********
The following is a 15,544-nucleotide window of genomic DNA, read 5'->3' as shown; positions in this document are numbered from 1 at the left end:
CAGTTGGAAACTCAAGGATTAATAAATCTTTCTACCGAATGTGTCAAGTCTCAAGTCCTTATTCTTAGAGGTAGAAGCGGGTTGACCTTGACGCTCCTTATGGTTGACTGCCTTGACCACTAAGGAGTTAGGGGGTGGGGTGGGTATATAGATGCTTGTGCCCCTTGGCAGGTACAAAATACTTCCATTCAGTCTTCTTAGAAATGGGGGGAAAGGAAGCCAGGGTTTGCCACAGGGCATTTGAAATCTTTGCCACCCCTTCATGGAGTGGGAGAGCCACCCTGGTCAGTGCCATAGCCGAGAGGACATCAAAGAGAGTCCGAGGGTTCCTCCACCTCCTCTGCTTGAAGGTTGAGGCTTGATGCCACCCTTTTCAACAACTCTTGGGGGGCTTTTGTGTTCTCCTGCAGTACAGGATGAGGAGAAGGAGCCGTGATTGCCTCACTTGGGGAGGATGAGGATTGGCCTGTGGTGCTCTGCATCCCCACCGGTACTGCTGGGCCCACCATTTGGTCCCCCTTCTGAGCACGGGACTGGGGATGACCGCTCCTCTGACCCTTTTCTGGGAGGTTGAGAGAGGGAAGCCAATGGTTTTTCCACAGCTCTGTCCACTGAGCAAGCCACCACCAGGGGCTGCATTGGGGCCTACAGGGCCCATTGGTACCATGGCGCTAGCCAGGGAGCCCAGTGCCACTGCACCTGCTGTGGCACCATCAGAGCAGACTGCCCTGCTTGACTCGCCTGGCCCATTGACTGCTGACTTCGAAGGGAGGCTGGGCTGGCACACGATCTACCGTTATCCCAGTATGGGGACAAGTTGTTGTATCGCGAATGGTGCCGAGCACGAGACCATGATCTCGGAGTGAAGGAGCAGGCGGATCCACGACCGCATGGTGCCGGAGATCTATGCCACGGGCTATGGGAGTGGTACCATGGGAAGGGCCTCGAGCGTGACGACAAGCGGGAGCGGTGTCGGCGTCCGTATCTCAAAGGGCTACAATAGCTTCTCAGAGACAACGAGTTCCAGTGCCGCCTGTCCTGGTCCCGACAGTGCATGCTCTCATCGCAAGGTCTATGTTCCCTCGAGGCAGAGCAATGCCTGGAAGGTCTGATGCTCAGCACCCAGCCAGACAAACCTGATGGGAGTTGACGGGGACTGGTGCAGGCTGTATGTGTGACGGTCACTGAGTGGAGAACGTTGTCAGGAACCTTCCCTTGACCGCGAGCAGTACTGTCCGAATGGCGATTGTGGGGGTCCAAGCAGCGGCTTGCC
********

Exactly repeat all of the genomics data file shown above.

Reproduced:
The following is a 15,544-nucleotide window of genomic DNA, read 5'->3' as shown; positions in this document are numbered from 1 at the left end:
CAGTTGGAAACTCAAGGATTAATAAATCTTTCTACCGAATGTGTCAAGTCTCAAGTCCTTATTCTTAGAGGTAGAAGCGGGTTGACCTTGACGCTCCTTATGGTTGACTGCCTTGACCACTAAGGAGTTAGGGGGTGGGGTGGGTATATAGATGCTTGTGCCCCTTGGCAGGTACAAAATACTTCCATTCAGTCTTCTTAGAAATGGGGGGAAAGGAAGCCAGGGTTTGCCACAGGGCATTTGAAATCTTTGCCACCCCTTCATGGAGTGGGAGAGCCACCCTGGTCAGTGCCATAGCCGAGAGGACATCAAAGAGAGTCCGAGGGTTCCTCCACCTCCTCTGCTTGAAGGTTGAGGCTTGATGCCACCCTTTTCAACAACTCTTGGGGGGCTTTTGTGTTCTCCTGCAGTACAGGATGAGGAGAAGGAGCCGTGATTGCCTCACTTGGGGAGGATGAGGATTGGCCTGTGGTGCTCTGCATCCCCACCGGTACTGCTGGGCCCACCATTTGGTCCCCCTTCTGAGCACGGGACTGGGGATGACCGCTCCTCTGACCCTTTTCTGGGAGGTTGAGAGAGGGAAGCCAATGGTTTTTCCACAGCTCTGTCCACTGAGCAAGCCACCACCAGGGGCTGCATTGGGGCCTACAGGGCCCATTGGTACCATGGCGCTAGCCAGGGAGCCCAGTGCCACTGCACCTGCTGTGGCACCATCAGAGCAGACTGCCCTGCTTGACTCGCCTGGCCCATTGACTGCTGACTTCGAAGGGAGGCTGGGCTGGCACACGATCTACCGTTATCCCAGTATGGGGACAAGTTGTTGTATCGCGAATGGTGCCGAGCACGAGACCATGATCTCGGAGTGAAGGAGCAGGCGGATCCACGACCGCATGGTGCCGGAGATCTATGCCACGGGCTATGGGAGTGGTACCATGGGAAGGGCCTCGAGCGTGACGACAAGCGGGAGCGGTGTCGGCGTCCGTATCTCAAAGGGCTACAATAGCTTCTCAGAGACAACGAGTTCCAGTGCCGCCTGTCCTGGTCCCGACAGTGCATGCTCTCATCGCAAGGTCTATGTTCCCTCGAGGCAGAGCAATGCCTGGAAGGTCTGATGCTCAGCACCCAGCCAGACAAACCTGATGGGAGTTGACGGGGACTGGTGCAGGCTGTATGTGTGACGGTCACTGAGTGGAGAACGTTGTCAGGAACCTTCCCTTGACCGCGAGCAGTACTGTCCGAATGGCGATTGTGGGGGTCCAAGCAGCGGCTTGCC